The mistaken belief prevalent in the internet age—that almost anything you can read online is more credible than its equivalent in the compromised mainstream media—is at once cynical and hopeful.

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Jennings sees this demographic migration tend toward “internet spirituality,” which tracks with a number of digital-social trends associated with the online generation. Simulation theory has taken off among the TikTokkers to a similar degree as manifestation and Grabovoi numbers, and (contrary to the stereotype) Gen Z are as capable of spreading a conspiracy theory as their presumably less-media-literate elders. The ableist online campaign against Helen Keller is one such example: a number of users who participated in the bizarre 2020 trend said that it had been a joke, but at 8.8 million views (as of the time of writing) the #helenkellerisfake TikTok hashtag is full of people who maintain that the accomplished activist and author could not possibly have achieved what she did in her lifetime as a DeafBlind person.

In a piece for Mel magazine, staff writer Magdalene Taylor asks: “Why is Gen Z acting like Boomers now?” Discussing manifestation trends involving specific TikTok audio clips and the satanic panic around the Astroworld tragedy, Taylor concludes that this brand of superstition is likely a coping mechanism: “Maybe it’s more comforting to believe that Astroworld is the result of malevolent forces than human irresponsibility, that human traffickers are kidnapping children when it’s their own parents who subject them to these terrors, and that we can make miracles happen by listening to a little song.”

I should note here that while gullibility (believing something because it was online), wishful thinking (hoping for the veracity of a belief though knowing it is unlikely) and willful ignorance (refusing to acknowledge anything that challenges that belief) are points on the same continuum, they are not the same thing. But online, a harmless suspension of disbelief can quickly become something more pernicious. Take the recent monthslong TikTok craze that transformed an elderly pug named Noodle into a bellwether for the mood of a particular day. On what Noodle’s owner Jon Graziano calls a “bones day”—a day that begins with Noodle remaining in standing position after being lifted onto his paws—viewers can expect good fortune and are encouraged to treat themselves. “Buy the massage chair!” cries Graziano. “Get the fancy coffee. Not the stuff from the can, get the stuff from the bag. It’s real good.” The prescriptions for “no bones days” (signaled by the pug triumphantly flopping back into bed) are similarly joyful. Graziano suggests expressing kindness towards yourself, lighting a candle, watching a film, canceling plans. “It’s not a bad thing as much as it’s just—you have permission to flop,” he told Insider in October.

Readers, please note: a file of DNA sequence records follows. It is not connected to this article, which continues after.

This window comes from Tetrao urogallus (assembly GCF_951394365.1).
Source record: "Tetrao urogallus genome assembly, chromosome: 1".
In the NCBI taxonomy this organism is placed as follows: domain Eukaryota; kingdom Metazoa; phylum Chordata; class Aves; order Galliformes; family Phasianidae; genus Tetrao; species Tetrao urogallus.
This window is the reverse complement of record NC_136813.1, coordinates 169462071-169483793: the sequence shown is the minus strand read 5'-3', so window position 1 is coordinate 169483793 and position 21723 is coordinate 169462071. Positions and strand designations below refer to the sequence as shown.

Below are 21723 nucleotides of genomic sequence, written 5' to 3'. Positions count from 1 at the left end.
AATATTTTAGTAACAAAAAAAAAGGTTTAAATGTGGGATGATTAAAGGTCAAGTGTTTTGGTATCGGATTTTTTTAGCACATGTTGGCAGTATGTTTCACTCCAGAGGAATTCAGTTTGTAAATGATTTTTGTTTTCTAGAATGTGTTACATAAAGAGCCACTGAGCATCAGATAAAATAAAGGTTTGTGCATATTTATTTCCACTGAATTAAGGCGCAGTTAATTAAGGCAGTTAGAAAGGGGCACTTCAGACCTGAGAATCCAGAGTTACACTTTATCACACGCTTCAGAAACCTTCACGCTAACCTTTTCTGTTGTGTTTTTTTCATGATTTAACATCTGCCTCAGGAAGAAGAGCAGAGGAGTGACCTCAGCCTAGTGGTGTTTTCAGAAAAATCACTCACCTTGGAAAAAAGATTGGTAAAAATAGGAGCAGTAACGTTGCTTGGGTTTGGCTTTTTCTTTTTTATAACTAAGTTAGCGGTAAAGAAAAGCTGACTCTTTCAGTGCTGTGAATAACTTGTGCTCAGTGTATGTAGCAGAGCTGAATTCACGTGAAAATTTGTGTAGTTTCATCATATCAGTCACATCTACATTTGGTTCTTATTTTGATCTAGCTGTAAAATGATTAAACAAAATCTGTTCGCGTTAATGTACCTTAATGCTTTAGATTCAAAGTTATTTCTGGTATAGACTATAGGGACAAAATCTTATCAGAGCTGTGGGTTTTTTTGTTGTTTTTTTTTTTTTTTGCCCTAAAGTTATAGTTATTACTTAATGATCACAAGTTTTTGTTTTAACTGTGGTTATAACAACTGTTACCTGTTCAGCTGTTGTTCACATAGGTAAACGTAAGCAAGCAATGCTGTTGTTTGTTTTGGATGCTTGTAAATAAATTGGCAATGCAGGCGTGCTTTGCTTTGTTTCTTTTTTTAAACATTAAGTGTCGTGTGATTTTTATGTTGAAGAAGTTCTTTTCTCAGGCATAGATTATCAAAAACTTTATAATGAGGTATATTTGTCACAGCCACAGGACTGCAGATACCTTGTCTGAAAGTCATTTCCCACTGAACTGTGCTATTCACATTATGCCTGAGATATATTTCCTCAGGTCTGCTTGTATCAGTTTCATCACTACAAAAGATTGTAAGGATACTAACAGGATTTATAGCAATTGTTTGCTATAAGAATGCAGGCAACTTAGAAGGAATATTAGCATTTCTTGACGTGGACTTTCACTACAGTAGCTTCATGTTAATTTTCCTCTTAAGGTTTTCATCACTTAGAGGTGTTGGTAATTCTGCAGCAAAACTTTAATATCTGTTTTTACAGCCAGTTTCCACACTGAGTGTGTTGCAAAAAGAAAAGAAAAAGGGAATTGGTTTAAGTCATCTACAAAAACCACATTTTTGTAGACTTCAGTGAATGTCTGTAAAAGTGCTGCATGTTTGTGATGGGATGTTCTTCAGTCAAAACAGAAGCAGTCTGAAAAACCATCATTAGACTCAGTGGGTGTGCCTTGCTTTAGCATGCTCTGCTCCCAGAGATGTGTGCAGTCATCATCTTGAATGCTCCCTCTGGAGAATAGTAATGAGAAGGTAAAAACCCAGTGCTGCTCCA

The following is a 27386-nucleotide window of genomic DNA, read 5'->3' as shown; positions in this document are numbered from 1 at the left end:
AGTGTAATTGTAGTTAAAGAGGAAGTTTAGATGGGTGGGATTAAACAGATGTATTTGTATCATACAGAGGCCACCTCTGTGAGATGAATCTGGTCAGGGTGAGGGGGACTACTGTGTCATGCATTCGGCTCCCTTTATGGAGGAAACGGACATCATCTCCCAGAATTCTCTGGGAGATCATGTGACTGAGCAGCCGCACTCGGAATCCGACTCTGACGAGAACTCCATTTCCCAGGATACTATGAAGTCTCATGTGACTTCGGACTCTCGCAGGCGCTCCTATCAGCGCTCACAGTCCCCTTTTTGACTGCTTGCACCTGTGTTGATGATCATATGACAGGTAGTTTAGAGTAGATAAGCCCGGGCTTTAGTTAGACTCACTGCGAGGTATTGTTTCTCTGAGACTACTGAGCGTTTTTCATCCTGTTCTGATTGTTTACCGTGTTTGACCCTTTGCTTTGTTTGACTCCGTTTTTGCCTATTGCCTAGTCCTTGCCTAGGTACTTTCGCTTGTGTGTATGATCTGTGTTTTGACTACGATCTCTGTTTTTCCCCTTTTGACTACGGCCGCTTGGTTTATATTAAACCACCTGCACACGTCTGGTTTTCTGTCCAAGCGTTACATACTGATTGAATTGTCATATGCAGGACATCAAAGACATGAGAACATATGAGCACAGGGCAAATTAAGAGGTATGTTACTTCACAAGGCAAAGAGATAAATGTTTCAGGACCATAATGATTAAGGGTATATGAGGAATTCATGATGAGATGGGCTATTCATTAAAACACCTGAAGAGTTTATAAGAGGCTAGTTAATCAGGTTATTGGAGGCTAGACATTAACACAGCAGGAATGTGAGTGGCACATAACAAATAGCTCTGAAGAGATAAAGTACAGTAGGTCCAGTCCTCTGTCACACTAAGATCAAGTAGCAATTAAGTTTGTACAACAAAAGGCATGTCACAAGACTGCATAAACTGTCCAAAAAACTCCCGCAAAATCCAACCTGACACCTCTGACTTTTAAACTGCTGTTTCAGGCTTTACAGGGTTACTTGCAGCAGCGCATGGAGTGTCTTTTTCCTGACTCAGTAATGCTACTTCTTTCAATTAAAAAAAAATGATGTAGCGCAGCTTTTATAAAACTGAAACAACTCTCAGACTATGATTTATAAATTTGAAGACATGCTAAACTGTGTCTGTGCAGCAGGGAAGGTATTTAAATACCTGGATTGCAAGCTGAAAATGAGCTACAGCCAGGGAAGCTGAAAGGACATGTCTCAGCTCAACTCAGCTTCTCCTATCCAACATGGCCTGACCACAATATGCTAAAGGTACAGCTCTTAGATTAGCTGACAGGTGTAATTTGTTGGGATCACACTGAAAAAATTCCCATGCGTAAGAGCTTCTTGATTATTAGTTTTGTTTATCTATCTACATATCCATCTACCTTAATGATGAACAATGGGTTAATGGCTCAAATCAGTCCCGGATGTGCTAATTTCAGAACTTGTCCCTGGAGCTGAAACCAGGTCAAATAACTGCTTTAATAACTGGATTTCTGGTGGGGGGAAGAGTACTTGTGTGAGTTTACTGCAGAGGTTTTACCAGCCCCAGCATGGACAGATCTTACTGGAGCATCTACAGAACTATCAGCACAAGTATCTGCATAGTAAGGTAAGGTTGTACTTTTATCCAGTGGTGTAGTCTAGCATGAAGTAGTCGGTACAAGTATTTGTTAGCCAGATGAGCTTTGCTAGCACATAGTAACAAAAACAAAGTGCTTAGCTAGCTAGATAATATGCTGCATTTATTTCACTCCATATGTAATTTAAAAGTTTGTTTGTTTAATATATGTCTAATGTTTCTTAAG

While Noodle is more of an oracle than a god, and his viewers aren’t exactly devotees of his (ultimately mundane—no disrespect, Noodle!) prophecy, commenters have expressed distress in the more recent absence of regular updates. The top comment on a January 2022 video of Noodle snoring, implied in the caption to be a “no bones” forecast in spirit but not in practice, has a vaguely threatening aura to it: “okay. but we haven’t had a bones update in 2 days, and because of this, I have been having no bones days.” On January 27th, Graziano announced that he would be taking a break from posting.

For better or worse, people are far more tuned in to their own needs at this moment in pandemic time: we are interrogating the utility of work and its centrality in our lives and being diagnosed with a “treat brain” that sees us “spending money slightly more frivolously and eating lots of little cakes”—but we are also embracing a more social post-COVID lifestyle at the expense of immunocompromised people. Needing to believe in something is a need all the same, and the marked increase in traditional religious disavowal or “rise of the nones”—particularly among younger people—is evidence of it being addressed elsewhere. Gullibility has become the default mode of online culture consumption because, at least in part, we are being told what we want to hear. Technology has never known us better, and its operators remain stubbornly oblique about their methods: TikTok’s owner ByteDance, for one, has remained notoriously tight-lipped about the mechanics of the platform’s A.I.-powered algorithm, but as implied by a recent Sundance documentary called TikTok, Boom, “personal tastes, internet browser histories, and facial recognition software” all appear to play a role. 

Because they are so deeply informed by belief, our online habits are almost always embarrassing; finding vindication—through engagement numbers, the voiced confirmation bias of others, or the veneer of social justice—is an ideal excuse. The scope of real-life gullibility has always covered a broad swath. People throughout history have fallen for lies, bought snake oil and Ponzi schemes, and been indoctrinated by propaganda. It’s no different online, where our beliefs can be manipulated toward terrible tattoos and multi-level marketing to ableism and outright violence. But what drives gullibility overall is often a sense of community that helps us feel some measure of control as the world spirals out of it. That community is the internet’s most compelling asset. The predictions of a pug oracle, the promised fortune from a song, the future as told by a horoscope lends itself to projection, but also, crucially, to hope. Hope, that is, beyond the hope that we’ll eventually get to hear Robert Pattinson’s Batman-inspired ambient tracks—but we’ll take that too. 


Jenna Mahale, an Indian woman with long brown hair, poses against a wood fence with a lavender shirt
by Jenna Mahale
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Jenna Mahale is a freelance journalist and editor living in the United Kingdom who is extremely, extremely online. She writes and edits primarily for i-D, covering film, art, music, books, beauty, politics, and digital culture, especially frog memes. Find her on Twitter @jennamahale.